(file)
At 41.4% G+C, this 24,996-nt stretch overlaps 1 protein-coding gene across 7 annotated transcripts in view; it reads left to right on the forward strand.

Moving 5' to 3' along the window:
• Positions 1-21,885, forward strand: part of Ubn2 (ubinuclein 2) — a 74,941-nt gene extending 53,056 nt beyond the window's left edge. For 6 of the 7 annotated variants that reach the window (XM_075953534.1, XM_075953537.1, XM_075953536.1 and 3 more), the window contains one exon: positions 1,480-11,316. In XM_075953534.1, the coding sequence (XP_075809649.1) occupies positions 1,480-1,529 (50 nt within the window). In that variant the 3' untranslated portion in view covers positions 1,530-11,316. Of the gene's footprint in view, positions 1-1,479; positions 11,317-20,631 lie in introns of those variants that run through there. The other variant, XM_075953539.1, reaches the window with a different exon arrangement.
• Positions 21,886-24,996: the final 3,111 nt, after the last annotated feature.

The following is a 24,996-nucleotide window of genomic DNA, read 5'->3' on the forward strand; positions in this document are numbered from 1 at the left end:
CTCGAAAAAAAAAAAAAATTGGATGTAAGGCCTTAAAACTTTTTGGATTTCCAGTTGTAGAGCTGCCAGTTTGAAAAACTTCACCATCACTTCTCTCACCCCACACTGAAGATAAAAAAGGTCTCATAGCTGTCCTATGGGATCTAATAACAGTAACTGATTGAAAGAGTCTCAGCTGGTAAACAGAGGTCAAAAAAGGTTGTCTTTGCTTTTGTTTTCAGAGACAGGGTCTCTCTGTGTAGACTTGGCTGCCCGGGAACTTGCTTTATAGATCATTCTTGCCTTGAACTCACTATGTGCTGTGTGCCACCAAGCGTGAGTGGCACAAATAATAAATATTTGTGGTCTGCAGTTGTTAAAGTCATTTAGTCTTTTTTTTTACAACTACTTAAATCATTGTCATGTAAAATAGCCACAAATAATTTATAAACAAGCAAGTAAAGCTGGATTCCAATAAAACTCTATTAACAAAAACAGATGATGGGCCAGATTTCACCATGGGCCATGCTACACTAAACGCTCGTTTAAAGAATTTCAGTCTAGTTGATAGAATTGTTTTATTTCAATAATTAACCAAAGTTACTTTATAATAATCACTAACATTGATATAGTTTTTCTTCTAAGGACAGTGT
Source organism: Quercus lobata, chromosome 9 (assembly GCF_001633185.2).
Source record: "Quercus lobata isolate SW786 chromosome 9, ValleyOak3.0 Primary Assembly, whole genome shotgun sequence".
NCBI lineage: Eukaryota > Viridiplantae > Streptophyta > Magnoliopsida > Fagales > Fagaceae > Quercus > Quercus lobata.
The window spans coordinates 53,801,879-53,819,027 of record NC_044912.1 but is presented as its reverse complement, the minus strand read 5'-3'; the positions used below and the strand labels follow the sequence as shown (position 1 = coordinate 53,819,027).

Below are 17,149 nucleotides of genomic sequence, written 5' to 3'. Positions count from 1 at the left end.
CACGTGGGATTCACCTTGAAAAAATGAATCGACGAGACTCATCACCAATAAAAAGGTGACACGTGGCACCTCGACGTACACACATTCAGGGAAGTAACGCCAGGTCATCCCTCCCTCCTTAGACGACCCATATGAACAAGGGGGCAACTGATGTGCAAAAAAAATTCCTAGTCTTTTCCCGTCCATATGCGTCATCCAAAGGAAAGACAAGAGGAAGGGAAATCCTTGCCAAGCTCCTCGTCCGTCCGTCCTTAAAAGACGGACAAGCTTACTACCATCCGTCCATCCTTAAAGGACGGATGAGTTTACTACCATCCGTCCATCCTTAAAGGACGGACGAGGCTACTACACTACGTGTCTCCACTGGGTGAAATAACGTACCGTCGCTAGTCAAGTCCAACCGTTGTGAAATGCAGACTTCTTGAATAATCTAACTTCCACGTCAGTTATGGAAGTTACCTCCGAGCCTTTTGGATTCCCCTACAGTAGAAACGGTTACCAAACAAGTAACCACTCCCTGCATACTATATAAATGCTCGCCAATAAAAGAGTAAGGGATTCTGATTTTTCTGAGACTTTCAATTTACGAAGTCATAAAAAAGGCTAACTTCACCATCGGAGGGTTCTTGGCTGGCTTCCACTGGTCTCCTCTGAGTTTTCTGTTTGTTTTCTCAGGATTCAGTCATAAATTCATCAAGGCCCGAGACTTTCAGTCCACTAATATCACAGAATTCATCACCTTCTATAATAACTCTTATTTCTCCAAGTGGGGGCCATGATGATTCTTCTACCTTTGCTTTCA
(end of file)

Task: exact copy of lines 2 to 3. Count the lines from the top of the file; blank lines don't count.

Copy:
Moving 5' to 3' along the window:
• Positions 1-21,885, forward strand: part of Ubn2 (ubinuclein 2) — a 74,941-nt gene extending 53,056 nt beyond the window's left edge. For 6 of the 7 annotated variants that reach the window (XM_075953534.1, XM_075953537.1, XM_075953536.1 and 3 more), the window contains one exon: positions 1,480-11,316. In XM_075953534.1, the coding sequence (XP_075809649.1) occupies positions 1,480-1,529 (50 nt within the window). In that variant the 3' untranslated portion in view covers positions 1,530-11,316. Of the gene's footprint in view, positions 1-1,479; positions 11,317-20,631 lie in introns of those variants that run through there. The other variant, XM_075953539.1, reaches the window with a different exon arrangement.